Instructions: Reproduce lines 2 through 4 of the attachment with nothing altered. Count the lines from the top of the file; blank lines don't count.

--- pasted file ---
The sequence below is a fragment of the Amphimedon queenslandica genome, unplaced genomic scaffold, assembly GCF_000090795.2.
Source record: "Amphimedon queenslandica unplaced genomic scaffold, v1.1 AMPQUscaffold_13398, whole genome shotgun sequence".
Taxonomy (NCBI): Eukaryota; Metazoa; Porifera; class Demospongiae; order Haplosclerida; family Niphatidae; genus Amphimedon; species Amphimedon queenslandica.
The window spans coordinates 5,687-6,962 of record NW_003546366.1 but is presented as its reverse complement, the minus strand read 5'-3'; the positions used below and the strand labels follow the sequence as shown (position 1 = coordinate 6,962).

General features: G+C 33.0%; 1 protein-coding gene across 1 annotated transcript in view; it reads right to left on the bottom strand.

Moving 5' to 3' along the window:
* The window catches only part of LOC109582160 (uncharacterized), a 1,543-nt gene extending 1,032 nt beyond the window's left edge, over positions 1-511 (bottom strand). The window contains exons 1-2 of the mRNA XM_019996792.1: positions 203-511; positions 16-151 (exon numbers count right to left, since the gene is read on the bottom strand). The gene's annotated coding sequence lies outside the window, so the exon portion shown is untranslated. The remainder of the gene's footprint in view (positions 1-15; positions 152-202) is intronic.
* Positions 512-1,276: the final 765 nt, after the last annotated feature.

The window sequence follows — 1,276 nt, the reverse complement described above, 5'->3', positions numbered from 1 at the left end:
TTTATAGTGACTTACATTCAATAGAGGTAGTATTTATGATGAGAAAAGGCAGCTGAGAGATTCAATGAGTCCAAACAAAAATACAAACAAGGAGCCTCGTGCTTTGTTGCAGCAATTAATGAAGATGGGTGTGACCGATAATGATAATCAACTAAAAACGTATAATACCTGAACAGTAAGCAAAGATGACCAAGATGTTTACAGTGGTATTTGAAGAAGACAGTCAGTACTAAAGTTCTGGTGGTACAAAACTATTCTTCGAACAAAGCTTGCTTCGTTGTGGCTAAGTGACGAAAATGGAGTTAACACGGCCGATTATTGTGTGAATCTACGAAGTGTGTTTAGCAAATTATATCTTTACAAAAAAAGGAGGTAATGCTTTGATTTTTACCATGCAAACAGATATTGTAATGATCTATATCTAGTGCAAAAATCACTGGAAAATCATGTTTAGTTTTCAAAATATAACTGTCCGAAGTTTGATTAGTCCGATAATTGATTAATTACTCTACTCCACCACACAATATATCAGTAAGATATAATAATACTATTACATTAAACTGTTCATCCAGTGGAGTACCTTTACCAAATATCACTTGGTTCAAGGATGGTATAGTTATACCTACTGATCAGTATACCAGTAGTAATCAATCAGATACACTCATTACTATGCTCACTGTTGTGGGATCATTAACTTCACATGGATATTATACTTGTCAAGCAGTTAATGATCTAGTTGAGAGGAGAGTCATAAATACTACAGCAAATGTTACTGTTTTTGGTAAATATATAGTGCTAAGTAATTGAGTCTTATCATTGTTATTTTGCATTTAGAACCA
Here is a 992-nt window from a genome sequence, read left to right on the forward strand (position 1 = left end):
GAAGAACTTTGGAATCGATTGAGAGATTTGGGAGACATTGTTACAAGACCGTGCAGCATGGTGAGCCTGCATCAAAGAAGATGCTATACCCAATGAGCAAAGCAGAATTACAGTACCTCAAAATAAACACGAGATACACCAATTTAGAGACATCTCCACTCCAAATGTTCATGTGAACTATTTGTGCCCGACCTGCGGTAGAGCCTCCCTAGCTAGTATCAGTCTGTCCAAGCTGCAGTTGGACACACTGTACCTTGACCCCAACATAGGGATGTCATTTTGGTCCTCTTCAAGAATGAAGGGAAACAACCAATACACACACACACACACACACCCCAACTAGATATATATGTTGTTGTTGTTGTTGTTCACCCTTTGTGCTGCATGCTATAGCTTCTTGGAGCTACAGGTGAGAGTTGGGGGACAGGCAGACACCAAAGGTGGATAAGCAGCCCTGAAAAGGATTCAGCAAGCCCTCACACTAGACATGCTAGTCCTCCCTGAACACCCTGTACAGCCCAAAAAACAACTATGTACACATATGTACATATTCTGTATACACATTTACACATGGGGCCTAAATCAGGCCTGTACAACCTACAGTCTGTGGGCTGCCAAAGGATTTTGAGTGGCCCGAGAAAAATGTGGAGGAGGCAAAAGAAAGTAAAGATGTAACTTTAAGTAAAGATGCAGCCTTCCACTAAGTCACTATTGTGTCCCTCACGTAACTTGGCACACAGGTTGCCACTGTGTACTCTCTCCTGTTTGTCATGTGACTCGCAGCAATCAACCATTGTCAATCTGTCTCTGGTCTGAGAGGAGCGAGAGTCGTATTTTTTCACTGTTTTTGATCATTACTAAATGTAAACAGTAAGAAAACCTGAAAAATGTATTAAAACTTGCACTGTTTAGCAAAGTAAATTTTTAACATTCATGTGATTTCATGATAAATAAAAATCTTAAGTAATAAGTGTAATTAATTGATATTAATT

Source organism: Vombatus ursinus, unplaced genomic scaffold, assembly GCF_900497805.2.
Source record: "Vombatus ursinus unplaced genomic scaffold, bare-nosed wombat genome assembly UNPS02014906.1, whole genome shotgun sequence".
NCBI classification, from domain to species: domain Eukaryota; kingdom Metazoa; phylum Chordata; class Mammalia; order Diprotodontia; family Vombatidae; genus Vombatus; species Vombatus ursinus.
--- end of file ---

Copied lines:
Source record: "Amphimedon queenslandica unplaced genomic scaffold, v1.1 AMPQUscaffold_13398, whole genome shotgun sequence".
Taxonomy (NCBI): Eukaryota; Metazoa; Porifera; class Demospongiae; order Haplosclerida; family Niphatidae; genus Amphimedon; species Amphimedon queenslandica.
The window spans coordinates 5,687-6,962 of record NW_003546366.1 but is presented as its reverse complement, the minus strand read 5'-3'; the positions used below and the strand labels follow the sequence as shown (position 1 = coordinate 6,962).